Airbus eases Super Puma flight warning after Norway crash
The maker of the helicopter that crashed in Norway on Friday has lifted its recommendation that the same type of aircraft be grounded worldwide.
Airbus Helicopters said initial evidence suggested no link with two previous incidents in Scotland involving Super Puma H225 helicopters.
The aircraft will remain grounded in the UK, however, as a Civil Aviation Authority flight ban remains in force.
An Aberdeenshire oil worker was among 13 people who died in the Norway crash.
Iain Stuart, from Laurencekirk, was working for the oil field services company Halliburton when the helicopter crashed into a small island west of Bergen.
Regulators in the UK and Norway grounded the aircraft pending an investigation, while Airbus recommended that all commercial flights of the H225 Super Puma be suspended worldwide.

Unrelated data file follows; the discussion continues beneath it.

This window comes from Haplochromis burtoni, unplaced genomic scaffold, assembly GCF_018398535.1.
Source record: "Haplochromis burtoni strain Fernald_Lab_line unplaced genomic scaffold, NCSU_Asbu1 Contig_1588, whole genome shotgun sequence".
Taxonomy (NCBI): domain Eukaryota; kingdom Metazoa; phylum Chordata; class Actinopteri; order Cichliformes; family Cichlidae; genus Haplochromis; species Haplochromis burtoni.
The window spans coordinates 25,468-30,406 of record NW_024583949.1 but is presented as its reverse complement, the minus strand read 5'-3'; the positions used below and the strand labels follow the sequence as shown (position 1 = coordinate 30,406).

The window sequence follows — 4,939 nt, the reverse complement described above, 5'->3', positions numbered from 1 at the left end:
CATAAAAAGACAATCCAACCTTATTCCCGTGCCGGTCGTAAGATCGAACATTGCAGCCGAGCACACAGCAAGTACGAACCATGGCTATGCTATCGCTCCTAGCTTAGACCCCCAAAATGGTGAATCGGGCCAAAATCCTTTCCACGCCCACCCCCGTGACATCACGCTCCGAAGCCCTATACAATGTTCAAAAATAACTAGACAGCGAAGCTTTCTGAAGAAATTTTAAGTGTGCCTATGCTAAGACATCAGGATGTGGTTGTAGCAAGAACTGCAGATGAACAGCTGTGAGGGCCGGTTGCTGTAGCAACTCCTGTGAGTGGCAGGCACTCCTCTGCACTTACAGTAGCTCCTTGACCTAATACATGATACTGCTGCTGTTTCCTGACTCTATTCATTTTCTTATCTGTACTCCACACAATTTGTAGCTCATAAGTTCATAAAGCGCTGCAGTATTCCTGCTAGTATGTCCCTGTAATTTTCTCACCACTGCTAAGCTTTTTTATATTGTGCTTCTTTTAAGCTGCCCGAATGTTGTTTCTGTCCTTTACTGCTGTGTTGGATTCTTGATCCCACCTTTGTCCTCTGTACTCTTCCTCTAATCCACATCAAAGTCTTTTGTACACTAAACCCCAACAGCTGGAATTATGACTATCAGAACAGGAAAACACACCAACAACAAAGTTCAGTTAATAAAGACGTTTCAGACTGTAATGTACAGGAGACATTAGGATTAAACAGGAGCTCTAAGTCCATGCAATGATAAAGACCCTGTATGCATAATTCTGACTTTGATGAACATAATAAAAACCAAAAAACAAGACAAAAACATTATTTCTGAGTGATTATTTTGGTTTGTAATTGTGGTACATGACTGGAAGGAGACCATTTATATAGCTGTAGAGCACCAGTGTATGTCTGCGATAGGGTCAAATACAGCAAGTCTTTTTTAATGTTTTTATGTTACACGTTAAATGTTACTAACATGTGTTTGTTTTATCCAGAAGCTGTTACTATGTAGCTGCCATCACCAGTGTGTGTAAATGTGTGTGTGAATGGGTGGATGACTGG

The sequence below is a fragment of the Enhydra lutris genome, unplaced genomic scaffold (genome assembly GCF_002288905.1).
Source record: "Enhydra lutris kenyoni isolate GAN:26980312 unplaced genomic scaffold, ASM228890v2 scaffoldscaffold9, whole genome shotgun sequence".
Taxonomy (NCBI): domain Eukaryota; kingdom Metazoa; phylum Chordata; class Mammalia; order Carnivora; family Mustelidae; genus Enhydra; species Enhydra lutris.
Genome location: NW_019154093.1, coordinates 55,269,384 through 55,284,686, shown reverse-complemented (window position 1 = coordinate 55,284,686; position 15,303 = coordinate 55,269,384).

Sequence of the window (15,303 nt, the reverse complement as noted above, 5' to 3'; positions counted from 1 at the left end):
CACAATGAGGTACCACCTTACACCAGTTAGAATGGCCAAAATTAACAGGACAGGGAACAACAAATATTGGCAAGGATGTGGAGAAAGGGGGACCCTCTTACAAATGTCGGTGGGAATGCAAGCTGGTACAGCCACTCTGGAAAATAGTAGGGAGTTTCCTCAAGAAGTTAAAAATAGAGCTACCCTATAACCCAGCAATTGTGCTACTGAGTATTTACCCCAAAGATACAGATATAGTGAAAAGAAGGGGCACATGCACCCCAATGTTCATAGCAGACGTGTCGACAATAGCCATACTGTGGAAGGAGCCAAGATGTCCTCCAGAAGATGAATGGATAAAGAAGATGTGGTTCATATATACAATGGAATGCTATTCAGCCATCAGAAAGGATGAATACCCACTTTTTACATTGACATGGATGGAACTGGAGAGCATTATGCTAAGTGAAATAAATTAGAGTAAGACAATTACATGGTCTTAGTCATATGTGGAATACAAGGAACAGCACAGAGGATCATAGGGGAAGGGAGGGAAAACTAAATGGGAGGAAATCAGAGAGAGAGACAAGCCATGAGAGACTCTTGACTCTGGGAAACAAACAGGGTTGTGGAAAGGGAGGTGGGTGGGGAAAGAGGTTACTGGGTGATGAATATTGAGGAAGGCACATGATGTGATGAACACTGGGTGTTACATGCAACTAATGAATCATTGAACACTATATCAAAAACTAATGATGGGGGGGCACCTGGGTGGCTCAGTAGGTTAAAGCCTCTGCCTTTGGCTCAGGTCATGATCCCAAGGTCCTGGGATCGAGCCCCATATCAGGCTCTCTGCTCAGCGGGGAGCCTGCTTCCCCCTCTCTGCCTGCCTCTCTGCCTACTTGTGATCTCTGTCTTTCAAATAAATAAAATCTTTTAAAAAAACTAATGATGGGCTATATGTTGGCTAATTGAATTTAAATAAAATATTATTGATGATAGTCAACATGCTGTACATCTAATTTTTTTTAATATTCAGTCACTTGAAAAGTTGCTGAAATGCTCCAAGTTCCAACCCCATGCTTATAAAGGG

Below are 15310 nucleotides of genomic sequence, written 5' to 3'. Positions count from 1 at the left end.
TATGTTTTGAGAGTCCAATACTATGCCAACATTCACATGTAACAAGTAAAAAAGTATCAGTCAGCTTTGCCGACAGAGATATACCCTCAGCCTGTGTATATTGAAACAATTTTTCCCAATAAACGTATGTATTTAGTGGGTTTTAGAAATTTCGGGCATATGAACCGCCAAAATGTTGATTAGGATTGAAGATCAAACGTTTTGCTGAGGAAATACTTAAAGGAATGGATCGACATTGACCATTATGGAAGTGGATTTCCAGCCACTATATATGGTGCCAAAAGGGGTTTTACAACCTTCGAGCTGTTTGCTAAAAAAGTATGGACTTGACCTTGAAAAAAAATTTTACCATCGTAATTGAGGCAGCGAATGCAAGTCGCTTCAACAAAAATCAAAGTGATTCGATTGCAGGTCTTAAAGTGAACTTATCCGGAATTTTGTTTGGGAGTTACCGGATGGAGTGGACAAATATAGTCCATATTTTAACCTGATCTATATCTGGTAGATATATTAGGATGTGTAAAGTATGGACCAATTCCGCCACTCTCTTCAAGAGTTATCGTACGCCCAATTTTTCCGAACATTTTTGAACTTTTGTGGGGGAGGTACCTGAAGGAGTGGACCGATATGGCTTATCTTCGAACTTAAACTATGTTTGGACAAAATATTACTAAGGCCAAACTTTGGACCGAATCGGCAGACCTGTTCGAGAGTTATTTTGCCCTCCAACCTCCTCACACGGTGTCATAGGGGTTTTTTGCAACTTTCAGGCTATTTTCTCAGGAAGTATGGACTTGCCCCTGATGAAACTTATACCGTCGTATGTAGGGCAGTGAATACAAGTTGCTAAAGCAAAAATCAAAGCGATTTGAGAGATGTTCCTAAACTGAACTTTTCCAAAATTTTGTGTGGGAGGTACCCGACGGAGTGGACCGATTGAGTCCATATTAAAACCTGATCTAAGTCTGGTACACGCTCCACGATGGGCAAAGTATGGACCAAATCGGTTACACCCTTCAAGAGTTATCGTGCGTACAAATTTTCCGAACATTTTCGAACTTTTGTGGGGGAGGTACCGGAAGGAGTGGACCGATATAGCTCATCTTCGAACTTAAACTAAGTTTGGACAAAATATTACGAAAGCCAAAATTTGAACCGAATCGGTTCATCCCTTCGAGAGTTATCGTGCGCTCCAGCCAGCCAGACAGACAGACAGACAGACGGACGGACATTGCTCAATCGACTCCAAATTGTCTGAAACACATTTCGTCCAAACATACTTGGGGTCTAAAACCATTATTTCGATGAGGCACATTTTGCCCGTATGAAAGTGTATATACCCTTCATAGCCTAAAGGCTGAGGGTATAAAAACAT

But on Monday, a spokesman for Airbus said commercial flights could resume elsewhere, subject to the decision of each operator.
In 2012, two Super Puma H225 helicopters, formerly known as the EC225, ditched in the North Sea - one off Aberdeen and another off Shetland - in incidents that were blamed on gearbox problems. All passengers and crew were rescued.
The H225 was grounded worldwide for several months while modifications were introduced.
The following year a different model of Super Puma, the AS332, crashed off Shetland, killing four people.
The most serious crash involving Super Pumas also involved the AS332 model when 16 people died in the North Sea off Peterhead in 2009. The crash was blamed on gearbox failure.
An online petition calling for all H225 Super Puma helicopters to be removed from service following the Norway crash has gathered more than 16,000 signatures.